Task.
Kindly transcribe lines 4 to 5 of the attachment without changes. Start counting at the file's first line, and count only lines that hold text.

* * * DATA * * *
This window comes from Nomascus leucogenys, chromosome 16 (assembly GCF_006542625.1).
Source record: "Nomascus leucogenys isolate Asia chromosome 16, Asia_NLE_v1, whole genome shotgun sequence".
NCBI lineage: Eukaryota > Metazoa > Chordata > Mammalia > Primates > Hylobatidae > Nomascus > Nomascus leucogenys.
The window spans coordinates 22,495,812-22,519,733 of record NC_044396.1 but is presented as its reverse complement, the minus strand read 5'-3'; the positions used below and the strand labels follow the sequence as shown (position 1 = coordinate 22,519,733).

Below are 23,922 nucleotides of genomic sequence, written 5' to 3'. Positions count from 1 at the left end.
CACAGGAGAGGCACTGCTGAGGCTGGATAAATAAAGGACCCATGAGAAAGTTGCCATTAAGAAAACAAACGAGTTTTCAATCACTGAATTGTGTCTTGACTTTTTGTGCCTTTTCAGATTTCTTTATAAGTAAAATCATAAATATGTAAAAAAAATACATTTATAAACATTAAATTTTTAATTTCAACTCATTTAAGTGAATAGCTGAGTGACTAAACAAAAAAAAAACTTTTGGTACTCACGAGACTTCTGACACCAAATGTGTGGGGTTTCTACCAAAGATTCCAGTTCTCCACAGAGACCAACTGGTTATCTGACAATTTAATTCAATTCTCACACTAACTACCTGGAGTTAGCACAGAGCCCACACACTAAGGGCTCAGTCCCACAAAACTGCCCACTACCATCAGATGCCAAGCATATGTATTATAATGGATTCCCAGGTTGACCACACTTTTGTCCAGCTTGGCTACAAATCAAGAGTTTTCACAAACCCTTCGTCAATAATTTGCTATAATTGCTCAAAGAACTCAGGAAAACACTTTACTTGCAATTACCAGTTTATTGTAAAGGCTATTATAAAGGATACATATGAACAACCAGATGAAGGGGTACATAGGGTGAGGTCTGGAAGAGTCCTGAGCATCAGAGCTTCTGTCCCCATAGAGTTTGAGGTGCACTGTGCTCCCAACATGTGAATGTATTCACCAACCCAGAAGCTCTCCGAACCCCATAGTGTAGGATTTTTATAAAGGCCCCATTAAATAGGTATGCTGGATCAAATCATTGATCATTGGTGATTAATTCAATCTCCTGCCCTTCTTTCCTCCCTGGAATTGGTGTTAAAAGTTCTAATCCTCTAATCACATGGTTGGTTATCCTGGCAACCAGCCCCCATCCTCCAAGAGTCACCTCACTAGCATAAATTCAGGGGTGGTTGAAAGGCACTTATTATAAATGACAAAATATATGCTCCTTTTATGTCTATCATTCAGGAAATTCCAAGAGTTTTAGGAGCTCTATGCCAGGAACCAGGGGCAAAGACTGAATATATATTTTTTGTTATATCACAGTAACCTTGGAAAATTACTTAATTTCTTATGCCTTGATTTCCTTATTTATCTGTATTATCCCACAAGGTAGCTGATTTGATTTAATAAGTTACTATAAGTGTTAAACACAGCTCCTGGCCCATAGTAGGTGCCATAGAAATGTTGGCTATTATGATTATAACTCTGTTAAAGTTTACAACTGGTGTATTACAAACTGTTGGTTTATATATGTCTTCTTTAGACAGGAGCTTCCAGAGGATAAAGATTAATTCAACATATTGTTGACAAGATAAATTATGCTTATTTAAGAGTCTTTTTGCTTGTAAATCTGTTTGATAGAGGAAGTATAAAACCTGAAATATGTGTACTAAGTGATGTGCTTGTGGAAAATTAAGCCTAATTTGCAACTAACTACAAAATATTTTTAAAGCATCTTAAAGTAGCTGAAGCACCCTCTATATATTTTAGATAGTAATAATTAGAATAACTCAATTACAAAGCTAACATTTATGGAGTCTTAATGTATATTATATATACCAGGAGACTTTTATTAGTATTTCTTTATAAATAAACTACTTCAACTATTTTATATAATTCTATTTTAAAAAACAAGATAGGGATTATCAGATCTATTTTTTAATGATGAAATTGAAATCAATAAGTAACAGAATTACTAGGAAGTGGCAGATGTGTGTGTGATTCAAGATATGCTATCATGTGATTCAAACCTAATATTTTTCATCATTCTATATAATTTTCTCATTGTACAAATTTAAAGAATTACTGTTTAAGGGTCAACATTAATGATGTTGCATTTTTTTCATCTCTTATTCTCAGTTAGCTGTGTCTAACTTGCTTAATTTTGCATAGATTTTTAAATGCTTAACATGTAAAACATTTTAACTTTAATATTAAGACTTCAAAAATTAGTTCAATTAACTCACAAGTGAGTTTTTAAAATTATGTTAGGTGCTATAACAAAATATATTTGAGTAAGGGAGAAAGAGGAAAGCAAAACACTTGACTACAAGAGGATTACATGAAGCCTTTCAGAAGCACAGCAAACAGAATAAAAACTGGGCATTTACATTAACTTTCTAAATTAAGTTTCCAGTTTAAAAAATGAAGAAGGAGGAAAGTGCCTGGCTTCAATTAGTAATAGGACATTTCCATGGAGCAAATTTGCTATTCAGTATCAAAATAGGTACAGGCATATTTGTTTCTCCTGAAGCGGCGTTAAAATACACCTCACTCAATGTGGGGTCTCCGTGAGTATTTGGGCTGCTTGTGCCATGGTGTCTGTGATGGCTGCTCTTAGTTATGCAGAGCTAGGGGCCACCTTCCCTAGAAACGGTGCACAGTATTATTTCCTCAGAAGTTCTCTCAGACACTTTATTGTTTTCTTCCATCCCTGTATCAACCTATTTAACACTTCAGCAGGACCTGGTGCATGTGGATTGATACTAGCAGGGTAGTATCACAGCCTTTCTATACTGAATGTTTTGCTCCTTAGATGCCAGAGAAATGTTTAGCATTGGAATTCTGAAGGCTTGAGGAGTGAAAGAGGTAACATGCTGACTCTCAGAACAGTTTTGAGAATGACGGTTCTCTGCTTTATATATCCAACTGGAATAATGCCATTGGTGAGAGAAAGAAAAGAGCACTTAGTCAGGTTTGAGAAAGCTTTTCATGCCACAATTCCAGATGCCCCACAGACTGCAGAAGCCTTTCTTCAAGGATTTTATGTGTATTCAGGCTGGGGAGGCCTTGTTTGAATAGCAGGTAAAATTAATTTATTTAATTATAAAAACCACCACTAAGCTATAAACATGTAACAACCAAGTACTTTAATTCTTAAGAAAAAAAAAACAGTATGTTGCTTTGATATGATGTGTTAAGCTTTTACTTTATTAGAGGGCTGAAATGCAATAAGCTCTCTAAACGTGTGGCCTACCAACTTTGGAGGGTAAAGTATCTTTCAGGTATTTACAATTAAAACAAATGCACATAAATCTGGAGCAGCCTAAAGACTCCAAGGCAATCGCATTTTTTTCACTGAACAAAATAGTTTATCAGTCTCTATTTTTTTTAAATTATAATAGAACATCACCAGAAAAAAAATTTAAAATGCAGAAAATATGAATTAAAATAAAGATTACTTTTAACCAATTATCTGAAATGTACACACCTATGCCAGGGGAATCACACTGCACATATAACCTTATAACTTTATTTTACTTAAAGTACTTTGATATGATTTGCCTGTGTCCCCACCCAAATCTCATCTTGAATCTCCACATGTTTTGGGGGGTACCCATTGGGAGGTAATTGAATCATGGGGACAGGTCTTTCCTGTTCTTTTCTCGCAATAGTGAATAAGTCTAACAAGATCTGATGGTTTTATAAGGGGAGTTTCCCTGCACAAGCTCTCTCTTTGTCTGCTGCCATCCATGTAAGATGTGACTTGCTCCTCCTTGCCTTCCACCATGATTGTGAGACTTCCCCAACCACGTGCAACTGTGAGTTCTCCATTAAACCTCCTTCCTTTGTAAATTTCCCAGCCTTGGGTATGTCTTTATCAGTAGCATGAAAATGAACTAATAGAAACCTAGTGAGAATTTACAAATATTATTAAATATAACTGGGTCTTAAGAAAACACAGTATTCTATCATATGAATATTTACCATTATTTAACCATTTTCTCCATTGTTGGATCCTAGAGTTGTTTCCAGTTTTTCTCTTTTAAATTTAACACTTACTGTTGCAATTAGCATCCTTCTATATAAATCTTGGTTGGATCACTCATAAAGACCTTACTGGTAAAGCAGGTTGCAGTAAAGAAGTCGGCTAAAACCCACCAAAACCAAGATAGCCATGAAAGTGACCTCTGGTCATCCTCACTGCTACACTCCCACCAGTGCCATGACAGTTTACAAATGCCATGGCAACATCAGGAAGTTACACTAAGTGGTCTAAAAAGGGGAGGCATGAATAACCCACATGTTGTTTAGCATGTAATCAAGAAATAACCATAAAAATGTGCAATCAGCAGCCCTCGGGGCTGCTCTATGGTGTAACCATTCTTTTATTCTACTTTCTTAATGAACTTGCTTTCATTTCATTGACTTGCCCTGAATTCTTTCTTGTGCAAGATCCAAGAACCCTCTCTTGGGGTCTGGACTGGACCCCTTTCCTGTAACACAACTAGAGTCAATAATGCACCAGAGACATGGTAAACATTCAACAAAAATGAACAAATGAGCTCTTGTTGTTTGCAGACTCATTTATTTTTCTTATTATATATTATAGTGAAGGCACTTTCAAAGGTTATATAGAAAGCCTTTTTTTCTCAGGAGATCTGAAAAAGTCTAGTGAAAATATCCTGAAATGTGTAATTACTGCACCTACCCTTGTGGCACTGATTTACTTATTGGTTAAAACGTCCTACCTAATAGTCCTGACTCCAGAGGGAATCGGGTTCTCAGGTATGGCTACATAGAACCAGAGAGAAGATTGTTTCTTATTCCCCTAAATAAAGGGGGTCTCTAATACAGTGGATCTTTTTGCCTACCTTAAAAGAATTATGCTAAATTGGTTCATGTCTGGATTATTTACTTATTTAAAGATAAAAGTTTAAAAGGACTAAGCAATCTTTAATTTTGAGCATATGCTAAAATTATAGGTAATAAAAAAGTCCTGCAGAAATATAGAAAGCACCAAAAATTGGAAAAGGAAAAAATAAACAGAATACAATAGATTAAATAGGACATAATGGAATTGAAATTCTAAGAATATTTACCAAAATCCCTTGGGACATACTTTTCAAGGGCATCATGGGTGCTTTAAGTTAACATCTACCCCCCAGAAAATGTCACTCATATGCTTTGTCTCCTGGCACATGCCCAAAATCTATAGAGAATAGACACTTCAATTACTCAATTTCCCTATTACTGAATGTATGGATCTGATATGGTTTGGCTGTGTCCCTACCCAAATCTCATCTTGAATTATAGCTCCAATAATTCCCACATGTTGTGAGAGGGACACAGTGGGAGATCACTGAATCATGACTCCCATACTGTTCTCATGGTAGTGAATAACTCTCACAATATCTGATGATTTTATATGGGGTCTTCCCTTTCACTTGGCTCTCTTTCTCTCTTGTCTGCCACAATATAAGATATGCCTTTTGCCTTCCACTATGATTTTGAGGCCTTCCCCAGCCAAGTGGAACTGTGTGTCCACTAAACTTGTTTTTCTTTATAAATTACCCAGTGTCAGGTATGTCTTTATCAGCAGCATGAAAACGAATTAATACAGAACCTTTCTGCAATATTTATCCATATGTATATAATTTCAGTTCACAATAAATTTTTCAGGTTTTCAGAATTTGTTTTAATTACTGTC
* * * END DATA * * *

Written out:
The window spans coordinates 22,495,812-22,519,733 of record NC_044396.1 but is presented as its reverse complement, the minus strand read 5'-3'; the positions used below and the strand labels follow the sequence as shown (position 1 = coordinate 22,519,733).

Below are 23,922 nucleotides of genomic sequence, written 5' to 3'. Positions count from 1 at the left end.